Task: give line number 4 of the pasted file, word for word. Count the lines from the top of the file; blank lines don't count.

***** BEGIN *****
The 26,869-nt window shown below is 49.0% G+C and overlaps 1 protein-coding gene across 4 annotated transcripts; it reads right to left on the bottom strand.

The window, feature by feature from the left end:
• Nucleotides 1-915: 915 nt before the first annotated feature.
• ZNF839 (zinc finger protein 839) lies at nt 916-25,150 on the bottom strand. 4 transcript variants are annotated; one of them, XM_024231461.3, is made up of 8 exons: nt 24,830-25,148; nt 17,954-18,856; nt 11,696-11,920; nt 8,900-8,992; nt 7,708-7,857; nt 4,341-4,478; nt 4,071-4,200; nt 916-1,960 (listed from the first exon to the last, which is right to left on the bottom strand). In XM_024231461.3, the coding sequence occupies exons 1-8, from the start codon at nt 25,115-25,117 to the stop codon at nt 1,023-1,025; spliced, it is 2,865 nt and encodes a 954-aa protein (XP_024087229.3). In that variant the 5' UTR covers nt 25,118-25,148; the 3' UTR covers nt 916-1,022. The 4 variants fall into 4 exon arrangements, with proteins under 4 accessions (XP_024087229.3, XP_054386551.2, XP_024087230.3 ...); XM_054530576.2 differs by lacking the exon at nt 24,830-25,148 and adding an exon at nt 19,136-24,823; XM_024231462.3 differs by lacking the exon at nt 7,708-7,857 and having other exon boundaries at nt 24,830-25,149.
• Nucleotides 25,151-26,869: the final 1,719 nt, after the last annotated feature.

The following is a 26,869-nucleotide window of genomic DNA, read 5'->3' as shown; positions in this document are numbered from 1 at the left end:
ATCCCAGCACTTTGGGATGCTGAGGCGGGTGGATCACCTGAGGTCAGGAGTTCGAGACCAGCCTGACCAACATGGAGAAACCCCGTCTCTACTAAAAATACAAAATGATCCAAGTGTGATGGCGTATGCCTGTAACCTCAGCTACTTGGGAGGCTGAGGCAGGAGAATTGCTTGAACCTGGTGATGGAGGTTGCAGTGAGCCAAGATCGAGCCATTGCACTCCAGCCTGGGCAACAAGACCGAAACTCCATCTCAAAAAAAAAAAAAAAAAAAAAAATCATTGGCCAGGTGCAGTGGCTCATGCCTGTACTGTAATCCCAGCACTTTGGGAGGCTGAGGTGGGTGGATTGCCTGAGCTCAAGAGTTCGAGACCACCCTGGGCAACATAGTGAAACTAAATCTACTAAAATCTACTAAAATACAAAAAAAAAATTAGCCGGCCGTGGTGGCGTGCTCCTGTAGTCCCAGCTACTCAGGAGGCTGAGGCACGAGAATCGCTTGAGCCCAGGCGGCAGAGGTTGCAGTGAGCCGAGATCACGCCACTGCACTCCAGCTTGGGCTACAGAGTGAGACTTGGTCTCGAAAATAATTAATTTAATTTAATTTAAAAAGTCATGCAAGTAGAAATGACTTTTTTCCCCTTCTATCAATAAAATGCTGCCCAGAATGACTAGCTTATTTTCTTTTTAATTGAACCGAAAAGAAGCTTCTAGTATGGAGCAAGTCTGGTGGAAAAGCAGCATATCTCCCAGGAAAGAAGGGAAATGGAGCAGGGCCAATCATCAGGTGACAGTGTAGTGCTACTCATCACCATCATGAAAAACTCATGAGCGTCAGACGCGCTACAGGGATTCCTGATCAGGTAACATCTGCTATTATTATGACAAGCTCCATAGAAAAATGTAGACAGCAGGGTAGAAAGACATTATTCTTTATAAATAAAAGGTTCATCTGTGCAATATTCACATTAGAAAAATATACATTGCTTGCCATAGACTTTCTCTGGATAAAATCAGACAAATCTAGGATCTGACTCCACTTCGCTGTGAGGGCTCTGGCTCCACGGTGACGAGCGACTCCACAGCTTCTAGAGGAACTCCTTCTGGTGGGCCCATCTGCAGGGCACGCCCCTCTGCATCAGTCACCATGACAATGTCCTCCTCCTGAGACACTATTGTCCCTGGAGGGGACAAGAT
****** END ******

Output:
• ZNF839 (zinc finger protein 839) lies at nt 916-25,150 on the bottom strand. 4 transcript variants are annotated; one of them, XM_024231461.3, is made up of 8 exons: nt 24,830-25,148; nt 17,954-18,856; nt 11,696-11,920; nt 8,900-8,992; nt 7,708-7,857; nt 4,341-4,478; nt 4,071-4,200; nt 916-1,960 (listed from the first exon to the last, which is right to left on the bottom strand). In XM_024231461.3, the coding sequence occupies exons 1-8, from the start codon at nt 25,115-25,117 to the stop codon at nt 1,023-1,025; spliced, it is 2,865 nt and encodes a 954-aa protein (XP_024087229.3). In that variant the 5' UTR covers nt 25,118-25,148; the 3' UTR covers nt 916-1,022. The 4 variants fall into 4 exon arrangements, with proteins under 4 accessions (XP_024087229.3, XP_054386551.2, XP_024087230.3 ...); XM_054530576.2 differs by lacking the exon at nt 24,830-25,148 and adding an exon at nt 19,136-24,823; XM_024231462.3 differs by lacking the exon at nt 7,708-7,857 and having other exon boundaries at nt 24,830-25,149.